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GP2 Series

GP2 Series, GP2 for short, is a form of motor racing introduced in 2005 following the discontinuation of the long-term Formula One 'feeder' sport, Formula 3000.

Designed to make racing affordable for the teams and to make it the perfect training ground for life in Formula One, GP2 has made it mandatory for all of the teams to use the same chassis, engine and tyres supplier so that true driver ability is reflected.

GP2 Series cars

The GP2 Series car is used by all of the teams, and features a Dallara chassis powered by a V8 Renault engine and Bridgestone tyres.

Chassis

The 2006 specification GP2 Car has been designed by Dallara Automobili. The 2006 GP2 car features a biplane rear wing, with the triplane rear wing used in 2005 only to be used at the Monaco race. The front upper and lower wishbones have been reinforced, as have the front and rear suspension uprights.

Engine

The 4 litre V8 engine features internal, cartographic and software upgrades designed to improve performance and fuel consumption. The engine produces about 580 horsepower (432.5 kW).

Gearbox

The 2006 gearbox has been manufactured by GearTek and features an 8-positon barrel with ratchet body and software upgrades as well as a new transverse shafts fixing system designed to facilitate improved gear selection.

Tyres

The tyres supplied by Bridgestone for the 2006 season are slick, not featuring the grooves seen in the 2005 season. Bridgestone will supply a soft, medium, and hard compound tire, with the tyre choice being made by Bridgestone and the GP2 Series prior to each event. The wet specification tyre remains the same as 2005.

Other parts

Brembo is supplying a new development of monobloc brake calipers and disc bells, which are exclusive to GP2.

The car also features internal cooling upgrades, a new water radiator, radiator duct, oil/water heat exchanger, modified oil degazer, new oil and water pipes and new heat exchanger fixing brackets.

Performance

According to research and pre-season stability tests, the 2005 model can go 0 to 200 km/h in 6.70 seconds. The car has a top speed of 320 km/h meaning that it is the fastest single seater racing car, bar Formula One, Champ Car, and Indy Car models. The cars are predicted to be reliable and are within less than five seconds per lap of the typical Formula One car.

Race weekend

On Friday they have a 30-minute free practice session and a 30-minute qualifying session. The qualifying session decides the grid order for Saturday's race which has a length of 180 kilometres.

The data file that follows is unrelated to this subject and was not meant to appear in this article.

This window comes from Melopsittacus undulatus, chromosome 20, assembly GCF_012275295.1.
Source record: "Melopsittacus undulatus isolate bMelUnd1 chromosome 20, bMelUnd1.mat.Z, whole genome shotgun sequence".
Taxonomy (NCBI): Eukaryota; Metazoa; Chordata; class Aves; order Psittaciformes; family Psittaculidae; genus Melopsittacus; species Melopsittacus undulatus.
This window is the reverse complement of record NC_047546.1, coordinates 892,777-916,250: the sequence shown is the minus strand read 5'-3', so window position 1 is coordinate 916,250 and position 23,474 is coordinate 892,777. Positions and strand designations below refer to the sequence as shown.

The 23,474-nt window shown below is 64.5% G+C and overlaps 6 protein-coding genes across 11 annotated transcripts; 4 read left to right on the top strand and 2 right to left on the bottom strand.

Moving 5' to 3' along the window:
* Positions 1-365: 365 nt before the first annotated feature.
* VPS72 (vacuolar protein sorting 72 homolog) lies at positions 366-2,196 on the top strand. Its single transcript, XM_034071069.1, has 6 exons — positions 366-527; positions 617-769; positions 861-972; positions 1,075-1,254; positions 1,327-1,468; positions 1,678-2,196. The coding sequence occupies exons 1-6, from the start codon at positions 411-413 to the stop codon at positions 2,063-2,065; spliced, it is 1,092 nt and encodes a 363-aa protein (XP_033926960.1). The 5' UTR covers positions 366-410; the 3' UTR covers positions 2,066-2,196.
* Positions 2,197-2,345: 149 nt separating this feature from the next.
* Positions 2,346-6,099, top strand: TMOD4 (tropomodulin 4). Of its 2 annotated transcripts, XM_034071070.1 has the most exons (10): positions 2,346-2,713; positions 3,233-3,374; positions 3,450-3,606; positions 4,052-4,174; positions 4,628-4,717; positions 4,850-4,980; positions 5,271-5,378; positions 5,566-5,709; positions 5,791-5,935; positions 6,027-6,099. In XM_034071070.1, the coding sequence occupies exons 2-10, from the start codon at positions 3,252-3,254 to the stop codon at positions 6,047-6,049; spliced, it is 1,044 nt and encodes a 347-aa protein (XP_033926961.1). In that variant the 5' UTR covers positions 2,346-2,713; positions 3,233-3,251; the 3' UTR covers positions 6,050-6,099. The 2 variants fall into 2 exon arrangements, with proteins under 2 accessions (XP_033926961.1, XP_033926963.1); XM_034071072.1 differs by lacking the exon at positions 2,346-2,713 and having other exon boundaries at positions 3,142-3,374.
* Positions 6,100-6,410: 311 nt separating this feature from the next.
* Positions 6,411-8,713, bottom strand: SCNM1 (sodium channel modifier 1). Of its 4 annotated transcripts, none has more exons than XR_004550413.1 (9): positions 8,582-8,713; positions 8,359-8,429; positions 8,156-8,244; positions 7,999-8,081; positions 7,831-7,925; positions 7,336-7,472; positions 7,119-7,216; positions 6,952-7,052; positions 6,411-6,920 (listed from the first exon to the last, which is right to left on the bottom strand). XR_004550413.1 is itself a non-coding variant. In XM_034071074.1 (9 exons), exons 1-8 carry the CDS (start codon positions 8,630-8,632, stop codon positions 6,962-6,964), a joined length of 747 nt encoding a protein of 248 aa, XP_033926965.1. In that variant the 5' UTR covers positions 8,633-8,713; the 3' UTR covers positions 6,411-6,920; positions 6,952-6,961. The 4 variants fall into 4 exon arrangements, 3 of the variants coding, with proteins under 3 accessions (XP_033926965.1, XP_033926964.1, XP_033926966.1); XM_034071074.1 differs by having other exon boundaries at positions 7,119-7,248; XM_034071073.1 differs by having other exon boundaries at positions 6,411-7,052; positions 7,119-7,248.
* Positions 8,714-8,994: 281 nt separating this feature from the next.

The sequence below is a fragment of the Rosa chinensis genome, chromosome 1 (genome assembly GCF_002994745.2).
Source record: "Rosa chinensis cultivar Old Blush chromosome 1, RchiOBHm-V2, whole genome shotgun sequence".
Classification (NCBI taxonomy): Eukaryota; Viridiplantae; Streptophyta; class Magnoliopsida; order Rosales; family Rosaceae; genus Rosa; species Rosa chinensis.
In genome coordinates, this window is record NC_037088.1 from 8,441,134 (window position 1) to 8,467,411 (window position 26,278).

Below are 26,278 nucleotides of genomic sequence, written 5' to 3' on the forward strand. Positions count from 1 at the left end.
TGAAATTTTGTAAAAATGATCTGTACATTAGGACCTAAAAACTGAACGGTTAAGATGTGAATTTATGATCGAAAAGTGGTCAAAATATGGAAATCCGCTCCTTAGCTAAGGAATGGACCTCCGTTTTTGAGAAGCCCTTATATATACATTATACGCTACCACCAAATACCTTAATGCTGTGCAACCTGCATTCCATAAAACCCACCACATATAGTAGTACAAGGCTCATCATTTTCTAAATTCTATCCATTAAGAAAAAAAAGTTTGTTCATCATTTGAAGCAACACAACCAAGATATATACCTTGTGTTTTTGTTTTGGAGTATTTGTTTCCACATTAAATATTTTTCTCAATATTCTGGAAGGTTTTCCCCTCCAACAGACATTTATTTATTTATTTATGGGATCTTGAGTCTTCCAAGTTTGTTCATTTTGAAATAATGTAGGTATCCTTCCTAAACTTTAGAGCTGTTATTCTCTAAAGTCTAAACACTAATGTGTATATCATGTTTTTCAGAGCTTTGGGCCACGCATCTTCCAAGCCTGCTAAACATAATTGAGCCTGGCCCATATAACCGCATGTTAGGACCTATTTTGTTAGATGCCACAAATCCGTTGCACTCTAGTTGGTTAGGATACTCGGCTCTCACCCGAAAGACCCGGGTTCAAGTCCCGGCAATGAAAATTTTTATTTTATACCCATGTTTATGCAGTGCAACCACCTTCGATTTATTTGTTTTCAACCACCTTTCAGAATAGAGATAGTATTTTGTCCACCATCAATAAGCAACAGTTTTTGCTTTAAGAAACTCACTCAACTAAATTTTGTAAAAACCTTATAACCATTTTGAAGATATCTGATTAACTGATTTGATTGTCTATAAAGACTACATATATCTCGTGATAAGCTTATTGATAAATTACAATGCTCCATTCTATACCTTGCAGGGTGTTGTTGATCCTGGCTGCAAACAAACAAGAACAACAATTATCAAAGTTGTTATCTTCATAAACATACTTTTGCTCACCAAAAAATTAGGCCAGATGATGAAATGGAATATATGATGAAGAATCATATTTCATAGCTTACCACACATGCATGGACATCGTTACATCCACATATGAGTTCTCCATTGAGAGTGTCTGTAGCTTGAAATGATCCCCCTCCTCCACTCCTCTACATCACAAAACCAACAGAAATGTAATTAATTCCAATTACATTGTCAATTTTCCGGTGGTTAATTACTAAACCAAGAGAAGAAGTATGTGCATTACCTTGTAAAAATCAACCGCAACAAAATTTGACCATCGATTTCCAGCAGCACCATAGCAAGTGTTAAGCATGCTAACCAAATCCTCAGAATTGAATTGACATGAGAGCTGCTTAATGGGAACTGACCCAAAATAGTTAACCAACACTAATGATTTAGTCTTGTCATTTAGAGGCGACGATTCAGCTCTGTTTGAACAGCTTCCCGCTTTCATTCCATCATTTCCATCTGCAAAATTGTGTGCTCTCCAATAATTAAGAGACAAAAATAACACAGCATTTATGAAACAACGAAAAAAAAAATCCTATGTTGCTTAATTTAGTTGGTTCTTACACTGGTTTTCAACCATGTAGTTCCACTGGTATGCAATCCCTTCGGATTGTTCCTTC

During Saturday's race, each driver has to make a pit stop in which at least two tyres have to be changed.

On Sunday (except Monaco) there is a sprint race of 120 kilometres. The grid is decided by the Saturday result with top 8 being reversed, so the driver who finished 8th on Saturday will start from pole position and the winner will start from 8th place.

Point system

  • Pole for Saturday races: 2 points
  • Saturday races: 10-8-6-5-4-3-2-1 points for top 8 finishers
  • Sunday races: 6-5-4-3-2-1 points for top 6 finishers
  • Fastest lap: 1 point in each race. Driver recording fastest lap has to drive 90% of race laps. The driver must now also start the race from his allocated grid position to be eligible to claim the fastest lap.

Seasons

2005

The 2005 Season was the first of the series, it succeeding the now defunct Formula 3000 championship. Arden International won the last F3000 titles, thus starting as one of the favourites.

The 2005 season began on April 23, 2005 on the weekend of the San Marino Grand Prix at the Autodromo Enzo e Dino Ferrari in Imola, Italy. In the pre-season test to decide the inaugural season's car numbers, the iSport International and HiTech Racing teams showed a competitive edge. The latter team is largely funded by the former Formula One world champion Nelson Piquet in order to aid his son's route to the premier Formula sport.

The championship lasted 23 rounds, two races occurring a weekend with the exception of a single race in Monaco. It was won by German Nico Rosberg, who was subsequently hired by the WilliamsF1 Team.

2006

The 2006 Season was the second of the series. After championship holder Nico Rosberg's move to the WilliamsF1 team, and runner-up Heikki Kovalainen's move to be reserve driver at Renault F1, Nelson Piquet Jr. in the iSport International car was installed as the early title favourite, though the ART Grand Prix cars of Alexandre Prémat and Lewis Hamilton were the quickest, and were given car numbers 1 and 2.

For the first time, the season began on a calendar separate to the 2006 Formula One calendar, starting out at the Circuit de Valencia, in Valencia, Spain on April 8 2006, with Piquet Jr. the first victor.

Piquet raced into an early lead, before Lewis Hamilton came back into the foray. A dominant run by the Briton took him into the championship lead, before the balance came back into Piquet Jr.'s favour.

After an exciting championship battle lasting 20 races, Hamilton claimed the title in the penultimate race, at the Autodromo Nazionale di Monza, in Monza, Italy, and celebrated with a second place in the 21st and final round.

Television rights

The Television rights are held by the FOM, also rights holder of the Formula One.

See also

External links